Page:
If Kansugaard’s side excursions and contributions are almost always worth the read, the book is seriously marred by Fredrik Ekelund’s frequent encomia to the superiority of the Brazilian way of being, sections that could have easily been cut in this already abridged volume. Ekelund, a former Maoist, falls into trap of what is called in French “nostalgie de la boue,” nostalgia for the mud, the romanticizing of the poor. He tells us how superior Brazilian masculinity is, how their men dance in ways that are morally superior to those of Europe, that their emotions are more sincere than those of Europeans. Hogwash all, and the book would have been better without them. And perhaps no passage in the book is so insipid -- by which I mean so foolish -- as the report of a conversation between Ekelund and a couple of transplanted Swedes living in Rio. Drawing a totally unjustified conclusion about the meaning of seeing an 8o-year-old woman maneuvering a walker unaided in the snow of Stockholm as proof of the individualism rotting Sweden, the neo-Brazilian says that “an opposing view [to that of Northern Europe] has emerged lately, something else . . . A shift towards the south.” Then, quoting the artist and musician Brian Eno, we’re told that “it’s here the future lies, in Brazil’s way of being. Brazil has so much to teach us.” “It’s here the future lies,” eh? Didn’t Stefan Zweig, the Austrian exile who committed suicide in Brazil and who is mentioned several times, call his final book Brazil Land of the Future? In 1942!
Brazil, like its neighbor Argentine, will always be a country with great potential. Home and Away is seriously marred by the failure to see that Brazil, no more than any other country, is exceptional. Any exercise aimed at proving one country is inherently superior to another requires a fair amount of cherry-picking, of omitting stories that fail to fit the narrative. Perhaps an elderly Swedish woman had trouble maneuvering in the snow, but is the tale of the soccer goalkeeper Bruno, just recently, conceivable in Scandinavia? Bruno had the mother of his child murdered, chopped into pieces, and fed to a pack of Rottweilers. Released pending a new appeal after serving seven years, he is now being pursued by Brazilian soccer teams to return to playing. Brazil the land of the future? One can only hope not.
HOME AND AWAY ultimately revolves around soccer, and here it seldom disappoints. There’s the occasional silly reaching for significance that almost all intellectuals descend to when talking about sports they love, as when Knausgaard says that “the nature of football, which is that it appears and is concentrated in the here and now, and then it is gone, only to appear somewhere else.” There is nothing in life that this can’t be said about, and soccer is no more -- or less -- evanescent that a play, a film, a friendship, or the smell of the hair of the young woman on the elevator last week when she tossed it over her shoulder.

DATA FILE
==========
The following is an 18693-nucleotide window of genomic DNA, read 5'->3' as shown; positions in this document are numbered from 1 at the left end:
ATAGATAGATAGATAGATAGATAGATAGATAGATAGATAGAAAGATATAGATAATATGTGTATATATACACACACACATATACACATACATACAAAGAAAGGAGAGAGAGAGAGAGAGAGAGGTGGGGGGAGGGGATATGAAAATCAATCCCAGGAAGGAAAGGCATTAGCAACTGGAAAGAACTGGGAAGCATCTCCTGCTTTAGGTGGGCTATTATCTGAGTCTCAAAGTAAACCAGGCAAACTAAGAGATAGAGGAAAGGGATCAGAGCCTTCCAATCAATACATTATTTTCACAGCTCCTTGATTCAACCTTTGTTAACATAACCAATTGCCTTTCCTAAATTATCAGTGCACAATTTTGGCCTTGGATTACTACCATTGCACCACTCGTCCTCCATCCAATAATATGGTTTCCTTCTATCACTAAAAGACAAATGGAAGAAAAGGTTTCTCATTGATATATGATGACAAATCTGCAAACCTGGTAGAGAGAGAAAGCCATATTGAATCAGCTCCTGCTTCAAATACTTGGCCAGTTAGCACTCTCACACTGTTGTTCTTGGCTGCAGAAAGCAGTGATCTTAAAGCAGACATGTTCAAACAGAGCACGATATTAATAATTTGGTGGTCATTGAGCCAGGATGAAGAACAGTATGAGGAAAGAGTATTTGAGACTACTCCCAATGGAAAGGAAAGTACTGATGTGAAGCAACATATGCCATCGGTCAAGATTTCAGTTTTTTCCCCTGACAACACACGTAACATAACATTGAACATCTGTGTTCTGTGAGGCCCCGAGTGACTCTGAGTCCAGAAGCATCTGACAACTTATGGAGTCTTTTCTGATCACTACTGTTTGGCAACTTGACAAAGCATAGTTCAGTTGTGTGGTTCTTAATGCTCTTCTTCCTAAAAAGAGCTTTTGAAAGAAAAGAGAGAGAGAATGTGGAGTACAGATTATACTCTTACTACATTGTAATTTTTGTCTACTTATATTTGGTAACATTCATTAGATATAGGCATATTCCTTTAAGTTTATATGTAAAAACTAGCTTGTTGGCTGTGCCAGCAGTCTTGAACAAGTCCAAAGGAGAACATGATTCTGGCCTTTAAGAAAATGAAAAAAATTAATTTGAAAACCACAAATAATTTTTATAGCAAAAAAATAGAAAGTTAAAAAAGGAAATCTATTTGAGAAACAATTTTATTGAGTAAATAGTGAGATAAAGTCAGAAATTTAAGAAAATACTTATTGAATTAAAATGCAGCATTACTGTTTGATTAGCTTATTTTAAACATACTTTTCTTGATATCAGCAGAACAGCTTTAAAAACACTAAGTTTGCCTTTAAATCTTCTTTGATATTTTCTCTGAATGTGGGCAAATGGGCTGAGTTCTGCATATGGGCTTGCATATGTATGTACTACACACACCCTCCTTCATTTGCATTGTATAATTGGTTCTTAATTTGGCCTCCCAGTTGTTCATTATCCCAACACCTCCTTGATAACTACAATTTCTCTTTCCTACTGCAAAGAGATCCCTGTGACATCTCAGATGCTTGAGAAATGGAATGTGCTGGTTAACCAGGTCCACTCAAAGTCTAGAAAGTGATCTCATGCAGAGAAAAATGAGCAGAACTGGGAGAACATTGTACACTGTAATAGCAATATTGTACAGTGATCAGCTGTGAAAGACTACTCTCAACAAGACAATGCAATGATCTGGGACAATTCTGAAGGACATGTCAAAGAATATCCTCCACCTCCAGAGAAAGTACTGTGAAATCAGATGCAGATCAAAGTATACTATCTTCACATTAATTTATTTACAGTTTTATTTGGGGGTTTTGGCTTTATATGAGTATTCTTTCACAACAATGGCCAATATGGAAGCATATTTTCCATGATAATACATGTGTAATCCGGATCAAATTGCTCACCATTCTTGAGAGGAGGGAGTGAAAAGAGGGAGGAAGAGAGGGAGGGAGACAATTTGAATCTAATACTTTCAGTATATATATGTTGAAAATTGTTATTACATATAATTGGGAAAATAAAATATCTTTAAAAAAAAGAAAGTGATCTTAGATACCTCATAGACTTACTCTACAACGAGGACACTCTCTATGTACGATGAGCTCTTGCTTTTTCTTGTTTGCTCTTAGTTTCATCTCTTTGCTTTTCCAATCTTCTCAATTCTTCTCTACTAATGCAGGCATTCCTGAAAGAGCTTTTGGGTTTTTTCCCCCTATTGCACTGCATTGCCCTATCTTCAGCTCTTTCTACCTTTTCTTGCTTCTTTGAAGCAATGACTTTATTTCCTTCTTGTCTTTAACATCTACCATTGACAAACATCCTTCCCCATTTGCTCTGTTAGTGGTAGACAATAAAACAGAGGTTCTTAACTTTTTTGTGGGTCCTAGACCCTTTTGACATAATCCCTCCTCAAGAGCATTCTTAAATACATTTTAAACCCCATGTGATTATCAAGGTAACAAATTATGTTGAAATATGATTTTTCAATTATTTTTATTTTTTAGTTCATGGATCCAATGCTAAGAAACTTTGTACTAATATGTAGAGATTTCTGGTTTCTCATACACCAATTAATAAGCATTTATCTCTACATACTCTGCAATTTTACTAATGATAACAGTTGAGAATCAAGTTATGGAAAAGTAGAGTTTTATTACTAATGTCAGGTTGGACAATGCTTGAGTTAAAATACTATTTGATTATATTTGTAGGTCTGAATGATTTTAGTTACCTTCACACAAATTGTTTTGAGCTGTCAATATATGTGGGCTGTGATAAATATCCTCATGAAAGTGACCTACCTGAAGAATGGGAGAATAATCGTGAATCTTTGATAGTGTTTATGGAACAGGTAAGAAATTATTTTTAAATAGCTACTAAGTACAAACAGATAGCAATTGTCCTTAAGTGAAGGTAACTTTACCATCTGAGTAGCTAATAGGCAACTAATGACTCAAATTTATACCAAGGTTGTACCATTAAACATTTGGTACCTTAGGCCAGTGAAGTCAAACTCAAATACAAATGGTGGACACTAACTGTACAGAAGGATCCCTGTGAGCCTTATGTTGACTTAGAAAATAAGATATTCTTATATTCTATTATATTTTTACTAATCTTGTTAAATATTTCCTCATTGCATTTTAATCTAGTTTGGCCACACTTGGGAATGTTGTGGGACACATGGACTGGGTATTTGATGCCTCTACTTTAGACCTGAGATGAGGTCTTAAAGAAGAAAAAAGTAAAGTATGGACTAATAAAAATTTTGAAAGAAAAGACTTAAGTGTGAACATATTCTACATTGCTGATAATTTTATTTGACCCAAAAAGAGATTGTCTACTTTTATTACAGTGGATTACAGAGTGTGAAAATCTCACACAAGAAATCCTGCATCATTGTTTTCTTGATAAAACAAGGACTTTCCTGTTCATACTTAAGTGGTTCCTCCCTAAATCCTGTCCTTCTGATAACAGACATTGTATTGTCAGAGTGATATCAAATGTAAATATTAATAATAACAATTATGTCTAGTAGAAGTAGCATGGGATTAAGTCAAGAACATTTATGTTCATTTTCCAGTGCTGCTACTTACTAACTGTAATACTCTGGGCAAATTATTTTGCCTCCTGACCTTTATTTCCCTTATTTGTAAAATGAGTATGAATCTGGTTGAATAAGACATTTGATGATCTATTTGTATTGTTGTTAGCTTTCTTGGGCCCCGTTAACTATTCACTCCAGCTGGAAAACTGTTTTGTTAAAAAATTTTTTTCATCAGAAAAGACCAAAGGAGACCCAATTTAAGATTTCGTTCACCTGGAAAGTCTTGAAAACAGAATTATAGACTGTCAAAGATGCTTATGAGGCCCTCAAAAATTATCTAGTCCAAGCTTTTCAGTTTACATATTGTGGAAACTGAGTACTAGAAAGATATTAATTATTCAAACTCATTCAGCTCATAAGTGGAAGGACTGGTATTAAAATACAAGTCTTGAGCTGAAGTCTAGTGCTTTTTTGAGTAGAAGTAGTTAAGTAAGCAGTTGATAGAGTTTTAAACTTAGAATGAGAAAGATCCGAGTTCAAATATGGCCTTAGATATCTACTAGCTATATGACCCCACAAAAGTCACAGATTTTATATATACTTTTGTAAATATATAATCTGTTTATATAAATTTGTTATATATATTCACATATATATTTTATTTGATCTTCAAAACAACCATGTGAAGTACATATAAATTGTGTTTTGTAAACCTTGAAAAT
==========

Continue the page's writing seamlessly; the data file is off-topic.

But Knausgaard’s affection for the Argentine Angel Di Maria because of his resemblance to Kafka is irresistible; and when the two describe national team characteristics, individual performances, or analyze games, often seeing the same game (e.g., the Germany-France semi-final) in completely different ways, or talk about their own shifting allegiances during the month of the tournament, the book truly takes wings. Soccer is then viewed and treated as what it most resembles: a work of art, the truth of which is unfindable and infinitely debatable.
Mitchell Abidor, a contributing writer to Jewish Currents, is a translator and writer living in Brooklyn. He has published many books of translations from the French, his articles have been translated into German and French, and his Voices of the Paris Commune has just appeared in a Turkish edition, put out by Kafka Kitap of Istanbul.
Mitchell Abidor, a contributing writer to Jewish Currents, is a writer and translator living in Brooklyn. Among his books are a translation of Victor Serge’s Notebooks 1936-1947, May Made Me: An Oral History of My 1968 in France, and I’ll Forget it When I Die, a history of the Bisbee Deportation of 1917. His writings have appeared in The New York Times, Foreign Affairs, Liberties, Dissent, The New York Review of Books, and many other publications.